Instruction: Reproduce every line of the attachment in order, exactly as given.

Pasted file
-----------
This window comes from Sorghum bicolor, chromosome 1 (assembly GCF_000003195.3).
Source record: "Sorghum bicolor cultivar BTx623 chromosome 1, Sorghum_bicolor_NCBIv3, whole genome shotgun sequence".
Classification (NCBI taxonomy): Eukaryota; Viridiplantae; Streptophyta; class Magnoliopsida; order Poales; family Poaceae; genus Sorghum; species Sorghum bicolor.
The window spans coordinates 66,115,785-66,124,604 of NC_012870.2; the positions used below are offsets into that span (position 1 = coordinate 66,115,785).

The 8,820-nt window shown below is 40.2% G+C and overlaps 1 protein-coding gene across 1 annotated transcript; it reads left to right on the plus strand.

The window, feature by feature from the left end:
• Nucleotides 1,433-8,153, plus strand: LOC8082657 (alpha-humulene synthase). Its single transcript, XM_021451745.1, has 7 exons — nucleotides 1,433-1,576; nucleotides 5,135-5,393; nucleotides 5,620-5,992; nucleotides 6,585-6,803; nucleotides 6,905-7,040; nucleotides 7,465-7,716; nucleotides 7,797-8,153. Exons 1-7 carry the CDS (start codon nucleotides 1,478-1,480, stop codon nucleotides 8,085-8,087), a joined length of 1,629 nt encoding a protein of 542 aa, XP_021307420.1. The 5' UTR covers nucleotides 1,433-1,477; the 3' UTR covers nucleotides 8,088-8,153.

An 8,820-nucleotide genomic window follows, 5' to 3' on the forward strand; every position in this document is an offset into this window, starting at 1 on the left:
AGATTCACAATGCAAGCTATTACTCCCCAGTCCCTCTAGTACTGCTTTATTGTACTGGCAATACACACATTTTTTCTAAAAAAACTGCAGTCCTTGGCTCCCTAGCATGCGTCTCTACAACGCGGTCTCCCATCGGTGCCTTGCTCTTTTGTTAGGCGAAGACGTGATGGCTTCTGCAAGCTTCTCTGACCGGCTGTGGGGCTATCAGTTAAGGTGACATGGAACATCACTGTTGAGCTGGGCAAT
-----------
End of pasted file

This window comes from Sorghum bicolor, chromosome 1 (assembly GCF_000003195.3).
Source record: "Sorghum bicolor cultivar BTx623 chromosome 1, Sorghum_bicolor_NCBIv3, whole genome shotgun sequence".
Classification (NCBI taxonomy): Eukaryota; Viridiplantae; Streptophyta; class Magnoliopsida; order Poales; family Poaceae; genus Sorghum; species Sorghum bicolor.
The window spans coordinates 66,115,785-66,124,604 of NC_012870.2; the positions used below are offsets into that span (position 1 = coordinate 66,115,785).

The 8,820-nt window shown below is 40.2% G+C and overlaps 1 protein-coding gene across 1 annotated transcript; it reads left to right on the plus strand.

The window, feature by feature from the left end:
• Nucleotides 1,433-8,153, plus strand: LOC8082657 (alpha-humulene synthase). Its single transcript, XM_021451745.1, has 7 exons — nucleotides 1,433-1,576; nucleotides 5,135-5,393; nucleotides 5,620-5,992; nucleotides 6,585-6,803; nucleotides 6,905-7,040; nucleotides 7,465-7,716; nucleotides 7,797-8,153. Exons 1-7 carry the CDS (start codon nucleotides 1,478-1,480, stop codon nucleotides 8,085-8,087), a joined length of 1,629 nt encoding a protein of 542 aa, XP_021307420.1. The 5' UTR covers nucleotides 1,433-1,477; the 3' UTR covers nucleotides 8,088-8,153.

An 8,820-nucleotide genomic window follows, 5' to 3' on the forward strand; every position in this document is an offset into this window, starting at 1 on the left:
AGATTCACAATGCAAGCTATTACTCCCCAGTCCCTCTAGTACTGCTTTATTGTACTGGCAATACACACATTTTTTCTAAAAAAACTGCAGTCCTTGGCTCCCTAGCATGCGTCTCTACAACGCGGTCTCCCATCGGTGCCTTGCTCTTTTGTTAGGCGAAGACGTGATGGCTTCTGCAAGCTTCTCTGACCGGCTGTGGGGCTATCAGTTAAGGTGACATGGAACATCACTGTTGAGCTGGGCAAT